During an interview, Chin recalled that he and his family sometimes were denied rooms at motels because of their race.

“We would seek accommodations, driving back and forth around Klamath Falls, and drive into motels, vacancy signs blazing in the window,” he remembered. “But there would be no room for us in that establishment.”

When he was about 10, he said, he suggested to his father that it would be good to live in Klamath Falls.

“Oh, no,” he said his father replied. “They don’t let Chinese live there.”

“Why not?” the boy asked.

“Maybe you can do something about it some day,” he said his dad told him.

Advertisement

Chin later served in the Vietnam War and earned a Bronze Star.

He was educated at Jesuit schools, from high school through college, receiving both his undergraduate and law degrees from the University of San Francisco.

He began his legal career as a prosecutor in Alameda County but left after only a few years for private practice. Then-Gov. George Deukmejian appointed him to the Alameda Country trial bench and later elevated him to the San Francisco-based Court of Appeal.

At a 1996 news conference on his appointment to the state’s top court, Chin said his only sorrow was that his parents did not live to see him attain the honor.

“Only in America could the son of a Chinese immigrant farmer rise to sit on this state’s highest court,” he said in a quivering voice as he accepted the appointment.

The new justice was immediately thrust into controversy after saying in response to reporters’ questions that he supported abortion rights.

Shortly after he was confirmed, he joined a four-judge majority to overturn a state law requiring minors to obtain parents’ consent for abortions. Anti-abortion activists targeted him, and he had to assemble a campaign for his first retention election. Despite the opposition, he was easily retained.

Among Chin’s many court decisions was a 1996 ruling that allowed battered woman syndrome to be used as part of a murder suspect’s self-defense claim, a decision that he singled out Wednesday as one of his favorites.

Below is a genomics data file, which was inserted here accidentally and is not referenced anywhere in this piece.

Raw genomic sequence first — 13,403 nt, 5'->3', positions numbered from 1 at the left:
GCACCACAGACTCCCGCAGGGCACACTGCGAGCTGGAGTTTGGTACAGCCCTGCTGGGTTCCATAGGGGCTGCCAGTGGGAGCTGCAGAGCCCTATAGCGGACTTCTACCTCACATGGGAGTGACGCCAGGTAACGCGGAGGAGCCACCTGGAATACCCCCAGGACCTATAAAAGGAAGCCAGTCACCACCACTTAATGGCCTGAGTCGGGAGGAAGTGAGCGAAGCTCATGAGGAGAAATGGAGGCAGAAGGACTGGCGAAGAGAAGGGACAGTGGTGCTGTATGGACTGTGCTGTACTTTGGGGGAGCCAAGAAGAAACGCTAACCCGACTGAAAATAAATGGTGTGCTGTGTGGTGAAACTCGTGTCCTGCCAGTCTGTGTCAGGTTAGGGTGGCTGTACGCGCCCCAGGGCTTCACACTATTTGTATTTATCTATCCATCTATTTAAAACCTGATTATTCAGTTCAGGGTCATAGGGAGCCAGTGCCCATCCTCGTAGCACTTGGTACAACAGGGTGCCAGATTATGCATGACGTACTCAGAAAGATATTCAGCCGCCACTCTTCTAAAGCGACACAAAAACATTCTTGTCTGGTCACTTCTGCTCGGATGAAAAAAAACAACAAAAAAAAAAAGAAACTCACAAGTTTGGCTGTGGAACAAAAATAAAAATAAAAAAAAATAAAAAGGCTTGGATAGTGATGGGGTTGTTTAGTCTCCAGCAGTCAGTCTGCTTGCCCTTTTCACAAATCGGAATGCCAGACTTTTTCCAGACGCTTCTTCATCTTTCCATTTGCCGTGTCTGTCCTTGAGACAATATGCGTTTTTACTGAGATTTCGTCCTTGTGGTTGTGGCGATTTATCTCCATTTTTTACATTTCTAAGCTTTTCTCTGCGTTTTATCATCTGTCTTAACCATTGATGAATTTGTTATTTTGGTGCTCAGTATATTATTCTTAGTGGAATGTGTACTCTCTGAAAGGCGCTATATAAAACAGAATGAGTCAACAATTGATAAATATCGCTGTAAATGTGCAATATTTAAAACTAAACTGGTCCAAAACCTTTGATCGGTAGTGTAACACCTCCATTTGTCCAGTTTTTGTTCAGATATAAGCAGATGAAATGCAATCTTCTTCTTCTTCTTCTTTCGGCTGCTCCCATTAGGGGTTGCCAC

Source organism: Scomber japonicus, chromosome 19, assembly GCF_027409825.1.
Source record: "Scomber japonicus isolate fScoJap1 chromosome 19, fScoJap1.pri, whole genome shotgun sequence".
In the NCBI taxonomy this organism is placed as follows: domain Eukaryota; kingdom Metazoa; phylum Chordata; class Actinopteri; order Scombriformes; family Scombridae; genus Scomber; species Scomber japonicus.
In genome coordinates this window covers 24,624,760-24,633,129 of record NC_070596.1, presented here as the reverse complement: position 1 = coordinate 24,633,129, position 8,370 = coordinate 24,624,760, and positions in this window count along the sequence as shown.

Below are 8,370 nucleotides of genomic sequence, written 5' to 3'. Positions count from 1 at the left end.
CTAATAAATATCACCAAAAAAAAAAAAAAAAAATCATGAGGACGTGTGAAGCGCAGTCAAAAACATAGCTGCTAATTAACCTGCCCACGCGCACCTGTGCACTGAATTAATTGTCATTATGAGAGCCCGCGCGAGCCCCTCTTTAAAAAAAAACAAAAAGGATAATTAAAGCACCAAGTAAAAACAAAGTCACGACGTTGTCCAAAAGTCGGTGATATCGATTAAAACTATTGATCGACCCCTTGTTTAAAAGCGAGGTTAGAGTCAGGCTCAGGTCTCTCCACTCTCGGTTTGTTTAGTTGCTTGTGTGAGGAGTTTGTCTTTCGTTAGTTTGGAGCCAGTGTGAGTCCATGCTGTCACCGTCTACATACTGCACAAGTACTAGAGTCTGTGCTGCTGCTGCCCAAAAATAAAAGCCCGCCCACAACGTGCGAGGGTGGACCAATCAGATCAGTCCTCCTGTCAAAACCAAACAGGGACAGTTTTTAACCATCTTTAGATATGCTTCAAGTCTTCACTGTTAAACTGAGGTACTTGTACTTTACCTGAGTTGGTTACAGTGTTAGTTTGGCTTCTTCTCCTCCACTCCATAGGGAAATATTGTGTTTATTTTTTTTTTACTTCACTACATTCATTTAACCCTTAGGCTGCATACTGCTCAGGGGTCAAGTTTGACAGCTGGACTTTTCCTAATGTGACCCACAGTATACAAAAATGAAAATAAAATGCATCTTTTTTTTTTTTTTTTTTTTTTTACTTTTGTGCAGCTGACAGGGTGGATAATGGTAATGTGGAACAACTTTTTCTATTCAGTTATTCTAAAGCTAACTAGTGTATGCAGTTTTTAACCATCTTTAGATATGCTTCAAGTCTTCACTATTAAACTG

“My first assignment as a trial judge was in family law, and I taught family law at USF,” he said. “So these domestic violence situations are, I think, an important part of what judges do. We have to handle them very carefully.”

Another decision he cited with pride was Sargon Enterprises Inc. vs. USC. Chin, in a 2012 unanimous decision, wrote that trial judges had a duty to exclude speculative expert testimony.

He also authored a 2001 decision that said gun manufacturers weren’t liable for negligence even if their weapons were used in a crime.

He said he has no regrets about any of the 350 majority decisions he wrote for the court or his 100 concurrences and dissents.

“I haven’t been one to second guess,” he said.

He noted that a Court of Appeal justice once told him his rulings were known for their clarity and courage.

“If that is what is written about me in 50 years, I would be happy,” he said.


Chin has been active in helping Chief Justice Tani Cantil-Sakauye and other judicial leaders run the branch, and his decision to retire will likely leave a void on the administrative side of California’s court system.

Cantil-Sakauye called his loss to the courts “incalculable” and praised him for helping the court system embrace technology to expand public access.

“He has been a valuable mentor who took me under his wing when I first became chief justice,” said Cantil-Sakauye, who was appointed by Gov. Arnold Schwarzenegger. “Before he joined the bench, he spent years performing at the very highest levels of the legal profession and is an accomplished teacher and lecturer.”

Chin and his wife, Carol, have been married for 48 years and have two children — Jennifer Chin, who is senior counsel for the University of California’s Office of the President, and Jason Chin, an Alameda County Superior Court judge — and five grandchildren.

Times staff writer Phil Willon contributed to this report from Fresno.


Newsletter
The stories shaping California

Get up to speed with our Essential California newsletter, sent six days a week.

You may occasionally receive promotional content from the Los Angeles Times.
Advertisement